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I remember reading in the early iPhone days that Apple recognised virtually no spending on R&D. That wasn’t because they didn’t do research or develop new products, it’s that they simply didn’t see that as separate from their normal day to day operations. I think that’s the same attitude as You’re describing with Elon Musk. It’s all R&D all the time. That’s just how products are developed.

Now it’s different at Apple in that they do recognise a lot if spending on R&D but I think that’s for tax reasons.

Apple had their own research lab from 1986 to 1997. Steve Jobs closed it when he re-joined Apple.


And they were quite productive:

> Apple's ATG was the birthplace of Color QuickDraw, QuickTime, QuickTime VR, QuickDraw 3D, QuickRing, 3DMF the 3D metafile graphics format, ColorSync, HyperCard, Apple events, AppleScript, Apple's PlainTalk speech recognition software, Apple Data Detectors, the V-Twin software for indexing, storing, and searching text documents, Macintalk Pro Speech Synthesis, the Newton handwriting recognizer,[5] the component software technology leading to OpenDoc, MCF, HotSauce, Squeak, and the children's programming environment Cocoa (a trademark Apple later reused for its otherwise unrelated Cocoa application frameworks).

Here are some blog posts by ATG's Jim Miller giving some background on concepts such as Data Detectors.


Exactly, Steve Jobs would involve himself deeply with product development and be in the loop on a lot of product detail.

What you don't get to see with Apple is all the stuff they don't launch or that lingers on some shelf for years and years. They only talk openly about stuff that they are ready to show and productize giving the false impression that these things just popped into existence.

By the time the iphone shipped, they'd been working on it in some form or another for over half a decade or so. Giving people enough room to do stuff like that with an open ended agenda and strategy is exactly how you move forward as a company. The value of people like Steve Jobs and Elon Musk is recognizing the strategic value of efforts like this in an early stage and then making sure it happens. That requires being clued in enough to recognize the strategic value and focused enough to then make it happen. If you look at the timing, this was shortly after they launched OS X and apparently went "what else can we do with this?" (IOS is based on the same architecture).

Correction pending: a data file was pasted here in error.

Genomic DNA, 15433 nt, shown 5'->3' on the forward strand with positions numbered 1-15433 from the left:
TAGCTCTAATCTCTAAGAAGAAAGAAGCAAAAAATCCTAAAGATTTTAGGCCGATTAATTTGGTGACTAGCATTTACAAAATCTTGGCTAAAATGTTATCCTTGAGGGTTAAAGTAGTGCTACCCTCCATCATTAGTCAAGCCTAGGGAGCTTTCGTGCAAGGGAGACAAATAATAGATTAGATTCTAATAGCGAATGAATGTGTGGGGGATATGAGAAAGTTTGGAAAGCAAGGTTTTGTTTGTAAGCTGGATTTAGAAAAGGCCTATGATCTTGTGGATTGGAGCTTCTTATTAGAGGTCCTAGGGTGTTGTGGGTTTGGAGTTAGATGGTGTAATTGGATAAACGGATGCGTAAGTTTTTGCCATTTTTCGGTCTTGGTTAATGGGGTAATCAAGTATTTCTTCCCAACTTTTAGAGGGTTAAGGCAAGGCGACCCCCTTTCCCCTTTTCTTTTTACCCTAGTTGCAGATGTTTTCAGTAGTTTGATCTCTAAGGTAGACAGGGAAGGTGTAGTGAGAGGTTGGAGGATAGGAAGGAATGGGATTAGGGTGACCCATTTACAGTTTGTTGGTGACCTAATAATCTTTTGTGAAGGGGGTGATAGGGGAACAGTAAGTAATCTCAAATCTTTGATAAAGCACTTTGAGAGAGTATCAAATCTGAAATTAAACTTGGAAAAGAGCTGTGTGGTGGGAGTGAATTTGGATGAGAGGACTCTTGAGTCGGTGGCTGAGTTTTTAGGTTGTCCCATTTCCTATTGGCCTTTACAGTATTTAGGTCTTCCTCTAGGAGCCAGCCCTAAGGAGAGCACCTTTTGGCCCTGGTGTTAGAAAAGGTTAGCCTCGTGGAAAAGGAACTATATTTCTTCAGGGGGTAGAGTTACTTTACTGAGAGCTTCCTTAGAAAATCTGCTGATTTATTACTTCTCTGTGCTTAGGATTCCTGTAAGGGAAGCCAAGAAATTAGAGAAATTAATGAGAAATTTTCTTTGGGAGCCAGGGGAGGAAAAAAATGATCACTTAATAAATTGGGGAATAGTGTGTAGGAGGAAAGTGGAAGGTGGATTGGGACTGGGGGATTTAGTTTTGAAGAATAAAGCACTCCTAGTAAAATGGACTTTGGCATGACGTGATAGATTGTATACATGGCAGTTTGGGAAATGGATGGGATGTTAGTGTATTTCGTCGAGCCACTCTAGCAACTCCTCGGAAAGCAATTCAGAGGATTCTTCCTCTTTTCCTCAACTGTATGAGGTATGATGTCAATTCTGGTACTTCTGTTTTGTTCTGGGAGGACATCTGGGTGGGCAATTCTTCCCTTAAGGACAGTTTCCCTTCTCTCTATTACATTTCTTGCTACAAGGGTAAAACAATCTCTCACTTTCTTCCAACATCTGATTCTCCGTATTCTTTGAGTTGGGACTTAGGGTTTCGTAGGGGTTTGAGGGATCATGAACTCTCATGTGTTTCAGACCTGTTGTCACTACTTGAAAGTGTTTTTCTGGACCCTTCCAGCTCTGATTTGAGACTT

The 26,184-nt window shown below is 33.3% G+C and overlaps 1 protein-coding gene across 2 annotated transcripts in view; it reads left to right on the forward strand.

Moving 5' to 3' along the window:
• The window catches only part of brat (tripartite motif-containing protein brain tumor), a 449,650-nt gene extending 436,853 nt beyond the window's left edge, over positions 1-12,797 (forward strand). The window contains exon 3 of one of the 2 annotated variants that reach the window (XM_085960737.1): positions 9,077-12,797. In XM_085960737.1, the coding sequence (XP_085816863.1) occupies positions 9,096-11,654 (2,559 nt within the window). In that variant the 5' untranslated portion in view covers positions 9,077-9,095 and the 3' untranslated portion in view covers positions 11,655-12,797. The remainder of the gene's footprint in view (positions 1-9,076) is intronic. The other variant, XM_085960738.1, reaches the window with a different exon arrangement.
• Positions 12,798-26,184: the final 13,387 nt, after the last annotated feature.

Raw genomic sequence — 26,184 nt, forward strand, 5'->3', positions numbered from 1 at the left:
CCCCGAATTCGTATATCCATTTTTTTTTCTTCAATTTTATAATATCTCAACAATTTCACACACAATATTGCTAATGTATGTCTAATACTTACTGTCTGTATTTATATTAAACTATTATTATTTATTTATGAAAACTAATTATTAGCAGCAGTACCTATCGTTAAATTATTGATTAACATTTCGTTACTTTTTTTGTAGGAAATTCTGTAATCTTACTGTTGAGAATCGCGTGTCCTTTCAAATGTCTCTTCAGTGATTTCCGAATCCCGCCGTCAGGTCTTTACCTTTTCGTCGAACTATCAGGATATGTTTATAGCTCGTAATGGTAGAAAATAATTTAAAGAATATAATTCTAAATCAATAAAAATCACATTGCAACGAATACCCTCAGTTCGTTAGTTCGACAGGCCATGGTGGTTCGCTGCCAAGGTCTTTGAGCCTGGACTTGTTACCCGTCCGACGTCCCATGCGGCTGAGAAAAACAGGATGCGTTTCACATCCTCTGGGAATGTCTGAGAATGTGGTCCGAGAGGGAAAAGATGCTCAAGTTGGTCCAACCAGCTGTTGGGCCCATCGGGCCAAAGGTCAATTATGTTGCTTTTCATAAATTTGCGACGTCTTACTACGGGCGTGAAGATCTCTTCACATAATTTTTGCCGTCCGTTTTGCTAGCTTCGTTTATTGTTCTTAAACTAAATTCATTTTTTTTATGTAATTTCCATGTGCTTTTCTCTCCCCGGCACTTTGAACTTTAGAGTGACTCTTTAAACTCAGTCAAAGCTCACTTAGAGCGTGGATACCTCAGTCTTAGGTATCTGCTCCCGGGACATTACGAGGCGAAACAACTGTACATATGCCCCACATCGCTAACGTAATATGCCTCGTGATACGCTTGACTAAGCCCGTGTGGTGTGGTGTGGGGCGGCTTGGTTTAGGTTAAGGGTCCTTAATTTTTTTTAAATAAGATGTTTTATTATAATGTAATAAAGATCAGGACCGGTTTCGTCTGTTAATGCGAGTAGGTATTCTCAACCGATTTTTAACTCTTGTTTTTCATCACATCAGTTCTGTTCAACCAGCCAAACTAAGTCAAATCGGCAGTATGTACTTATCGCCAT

Corporate R&D labs are where this stuff gets parked by companies that are too impatient to wait for that. That's exactly what happened in Nokia.

> That requires being clued in enough to recognize the strategic value and focused enough to then make it happen.

Certainly investor confidence in your / your companies ability to do this, and this matching their investment goals is also a factor..

These 2 exaples are wildly hailed in media worldwide as 'innovators', and are able to get long term strategic funding to innovate. Most CEOs aren't, and can't. Not sure the cause, but certainly a factor somehow.

Please could you share your education, position(s) and experience? While reading your comment I am not sure whether you’re just quoting from some book, or if it is first hand insights/knowledge (it sounds like the second, so it’d be valuable to add the above if so).

interestingly, before shareholder-value primate reaching the last exec, the companies with big research units were economic and innovative powerhouses. E.g. think of the Olivetti corporation (which sadly died after it's leading personel exited.)

Shareholder value capitalism was only ever an aspiration.

In practice companies have always been run for the benefit of corporate insiders. Not the widows and orphans who might own a few stocks.

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